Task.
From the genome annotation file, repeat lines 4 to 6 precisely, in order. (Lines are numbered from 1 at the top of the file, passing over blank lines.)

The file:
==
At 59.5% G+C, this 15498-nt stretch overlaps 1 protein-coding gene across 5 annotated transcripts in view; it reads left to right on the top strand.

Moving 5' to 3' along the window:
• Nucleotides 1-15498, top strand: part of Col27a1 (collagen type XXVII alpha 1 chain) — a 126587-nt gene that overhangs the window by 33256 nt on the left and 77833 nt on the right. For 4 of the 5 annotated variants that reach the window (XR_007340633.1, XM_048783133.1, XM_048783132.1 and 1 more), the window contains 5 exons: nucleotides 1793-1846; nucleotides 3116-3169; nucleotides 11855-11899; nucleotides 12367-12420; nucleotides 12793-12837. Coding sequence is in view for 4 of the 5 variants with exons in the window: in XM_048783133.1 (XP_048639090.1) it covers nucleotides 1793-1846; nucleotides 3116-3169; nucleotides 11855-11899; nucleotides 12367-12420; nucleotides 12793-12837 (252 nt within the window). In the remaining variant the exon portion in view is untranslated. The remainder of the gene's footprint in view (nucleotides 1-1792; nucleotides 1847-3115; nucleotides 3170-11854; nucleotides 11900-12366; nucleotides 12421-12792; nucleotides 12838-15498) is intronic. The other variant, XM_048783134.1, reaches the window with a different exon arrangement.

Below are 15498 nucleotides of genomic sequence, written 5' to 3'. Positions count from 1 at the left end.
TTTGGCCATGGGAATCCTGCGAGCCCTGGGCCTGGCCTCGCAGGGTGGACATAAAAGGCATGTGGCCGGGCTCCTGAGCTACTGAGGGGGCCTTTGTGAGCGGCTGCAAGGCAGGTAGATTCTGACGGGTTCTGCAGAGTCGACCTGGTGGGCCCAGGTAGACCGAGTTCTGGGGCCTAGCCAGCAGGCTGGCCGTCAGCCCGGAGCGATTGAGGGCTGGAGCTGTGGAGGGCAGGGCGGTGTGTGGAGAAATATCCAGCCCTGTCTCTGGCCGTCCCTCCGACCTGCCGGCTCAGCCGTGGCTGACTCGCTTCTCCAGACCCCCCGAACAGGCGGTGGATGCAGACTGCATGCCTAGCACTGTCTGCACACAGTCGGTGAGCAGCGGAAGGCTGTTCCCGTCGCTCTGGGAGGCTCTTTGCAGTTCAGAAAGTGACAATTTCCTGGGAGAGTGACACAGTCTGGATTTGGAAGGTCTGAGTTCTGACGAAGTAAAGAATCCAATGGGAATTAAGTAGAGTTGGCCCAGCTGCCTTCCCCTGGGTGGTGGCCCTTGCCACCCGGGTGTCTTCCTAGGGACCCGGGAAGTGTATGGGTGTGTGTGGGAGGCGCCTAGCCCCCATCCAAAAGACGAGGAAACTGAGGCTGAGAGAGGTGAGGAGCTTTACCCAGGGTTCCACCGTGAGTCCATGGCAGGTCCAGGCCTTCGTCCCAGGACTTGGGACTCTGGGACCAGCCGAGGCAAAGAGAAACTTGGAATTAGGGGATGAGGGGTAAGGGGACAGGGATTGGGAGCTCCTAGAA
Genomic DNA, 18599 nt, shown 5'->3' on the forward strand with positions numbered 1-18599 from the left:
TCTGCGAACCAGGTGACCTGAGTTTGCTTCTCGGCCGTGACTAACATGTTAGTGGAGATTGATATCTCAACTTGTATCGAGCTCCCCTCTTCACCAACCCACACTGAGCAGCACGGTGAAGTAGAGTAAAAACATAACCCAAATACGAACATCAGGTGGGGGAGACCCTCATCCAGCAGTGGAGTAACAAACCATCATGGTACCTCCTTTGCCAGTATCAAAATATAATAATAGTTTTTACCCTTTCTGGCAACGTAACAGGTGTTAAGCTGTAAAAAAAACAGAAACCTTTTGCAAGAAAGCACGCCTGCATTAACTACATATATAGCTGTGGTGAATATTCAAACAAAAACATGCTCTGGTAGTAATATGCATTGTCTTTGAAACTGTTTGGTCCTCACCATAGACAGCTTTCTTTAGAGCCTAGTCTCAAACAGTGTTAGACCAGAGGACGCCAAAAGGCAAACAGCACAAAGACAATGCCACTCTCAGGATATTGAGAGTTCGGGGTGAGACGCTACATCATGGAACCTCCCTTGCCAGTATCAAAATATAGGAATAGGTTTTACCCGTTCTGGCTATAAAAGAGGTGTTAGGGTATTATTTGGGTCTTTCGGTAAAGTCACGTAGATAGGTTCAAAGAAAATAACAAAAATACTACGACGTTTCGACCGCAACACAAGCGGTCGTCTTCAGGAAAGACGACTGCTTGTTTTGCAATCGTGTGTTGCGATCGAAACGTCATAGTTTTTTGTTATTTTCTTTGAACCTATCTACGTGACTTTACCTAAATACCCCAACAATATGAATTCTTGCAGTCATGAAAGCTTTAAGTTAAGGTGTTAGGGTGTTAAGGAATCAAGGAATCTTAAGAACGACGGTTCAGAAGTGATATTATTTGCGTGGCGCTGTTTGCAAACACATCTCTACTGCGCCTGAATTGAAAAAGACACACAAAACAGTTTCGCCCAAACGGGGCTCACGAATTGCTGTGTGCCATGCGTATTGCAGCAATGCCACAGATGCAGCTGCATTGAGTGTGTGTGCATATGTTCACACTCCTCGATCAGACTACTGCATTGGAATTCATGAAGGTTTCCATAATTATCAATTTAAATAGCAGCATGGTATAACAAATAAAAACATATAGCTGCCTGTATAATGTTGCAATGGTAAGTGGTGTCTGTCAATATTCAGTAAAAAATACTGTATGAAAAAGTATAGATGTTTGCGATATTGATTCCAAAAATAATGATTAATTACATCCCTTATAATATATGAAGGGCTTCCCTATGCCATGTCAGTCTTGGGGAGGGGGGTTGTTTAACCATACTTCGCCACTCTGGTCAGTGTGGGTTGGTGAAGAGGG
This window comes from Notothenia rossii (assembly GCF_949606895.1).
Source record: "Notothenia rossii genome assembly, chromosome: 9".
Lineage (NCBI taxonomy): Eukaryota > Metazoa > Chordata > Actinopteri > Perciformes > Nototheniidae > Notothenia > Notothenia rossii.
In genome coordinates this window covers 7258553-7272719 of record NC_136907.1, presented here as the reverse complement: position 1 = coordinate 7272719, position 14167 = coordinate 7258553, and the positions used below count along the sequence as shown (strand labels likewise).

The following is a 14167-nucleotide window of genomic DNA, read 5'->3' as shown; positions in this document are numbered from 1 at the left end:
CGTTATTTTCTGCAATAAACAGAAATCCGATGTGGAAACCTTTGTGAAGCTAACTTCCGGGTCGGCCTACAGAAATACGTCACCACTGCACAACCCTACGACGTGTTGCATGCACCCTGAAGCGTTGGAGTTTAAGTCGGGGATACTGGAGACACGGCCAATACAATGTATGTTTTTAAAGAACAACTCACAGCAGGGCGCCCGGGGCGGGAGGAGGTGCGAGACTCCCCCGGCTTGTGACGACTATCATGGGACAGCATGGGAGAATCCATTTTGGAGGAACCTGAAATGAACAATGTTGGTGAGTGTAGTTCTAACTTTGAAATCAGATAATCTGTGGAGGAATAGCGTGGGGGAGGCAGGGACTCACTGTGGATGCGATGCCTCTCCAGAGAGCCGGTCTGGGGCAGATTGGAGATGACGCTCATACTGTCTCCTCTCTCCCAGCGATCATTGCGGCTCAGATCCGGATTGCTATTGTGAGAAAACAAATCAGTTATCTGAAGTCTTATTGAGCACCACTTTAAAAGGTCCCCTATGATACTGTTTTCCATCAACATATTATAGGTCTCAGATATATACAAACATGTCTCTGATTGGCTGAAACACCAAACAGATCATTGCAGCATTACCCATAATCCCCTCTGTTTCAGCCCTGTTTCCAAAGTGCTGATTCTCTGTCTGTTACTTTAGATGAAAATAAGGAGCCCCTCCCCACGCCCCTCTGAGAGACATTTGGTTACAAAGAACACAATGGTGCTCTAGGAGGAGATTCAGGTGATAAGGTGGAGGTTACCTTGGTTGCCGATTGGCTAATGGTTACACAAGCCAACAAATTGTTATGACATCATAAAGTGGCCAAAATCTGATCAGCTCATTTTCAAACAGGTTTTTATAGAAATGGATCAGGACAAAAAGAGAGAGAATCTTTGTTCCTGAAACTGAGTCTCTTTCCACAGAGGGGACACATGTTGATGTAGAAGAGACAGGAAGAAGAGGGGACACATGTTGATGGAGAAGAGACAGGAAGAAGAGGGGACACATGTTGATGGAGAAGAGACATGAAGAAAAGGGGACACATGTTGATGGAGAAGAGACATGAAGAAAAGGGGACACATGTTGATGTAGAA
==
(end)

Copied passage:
Below are 15498 nucleotides of genomic sequence, written 5' to 3'. Positions count from 1 at the left end.
TTTGGCCATGGGAATCCTGCGAGCCCTGGGCCTGGCCTCGCAGGGTGGACATAAAAGGCATGTGGCCGGGCTCCTGAGCTACTGAGGGGGCCTTTGTGAGCGGCTGCAAGGCAGGTAGATTCTGACGGGTTCTGCAGAGTCGACCTGGTGGGCCCAGGTAGACCGAGTTCTGGGGCCTAGCCAGCAGGCTGGCCGTCAGCCCGGAGCGATTGAGGGCTGGAGCTGTGGAGGGCAGGGCGGTGTGTGGAGAAATATCCAGCCCTGTCTCTGGCCGTCCCTCCGACCTGCCGGCTCAGCCGTGGCTGACTCGCTTCTCCAGACCCCCCGAACAGGCGGTGGATGCAGACTGCATGCCTAGCACTGTCTGCACACAGTCGGTGAGCAGCGGAAGGCTGTTCCCGTCGCTCTGGGAGGCTCTTTGCAGTTCAGAAAGTGACAATTTCCTGGGAGAGTGACACAGTCTGGATTTGGAAGGTCTGAGTTCTGACGAAGTAAAGAATCCAATGGGAATTAAGTAGAGTTGGCCCAGCTGCCTTCCCCTGGGTGGTGGCCCTTGCCACCCGGGTGTCTTCCTAGGGACCCGGGAAGTGTATGGGTGTGTGTGGGAGGCGCCTAGCCCCCATCCAAAAGACGAGGAAACTGAGGCTGAGAGAGGTGAGGAGCTTTACCCAGGGTTCCACCGTGAGTCCATGGCAGGTCCAGGCCTTCGTCCCAGGACTTGGGACTCTGGGACCAGCCGAGGCAAAGAGAAACTTGGAATTAGGGGATGAGGGGTAAGGGGACAGGGATTGGGAGCTCCTAGAA
Genomic DNA, 18599 nt, shown 5'->3' on the forward strand with positions numbered 1-18599 from the left: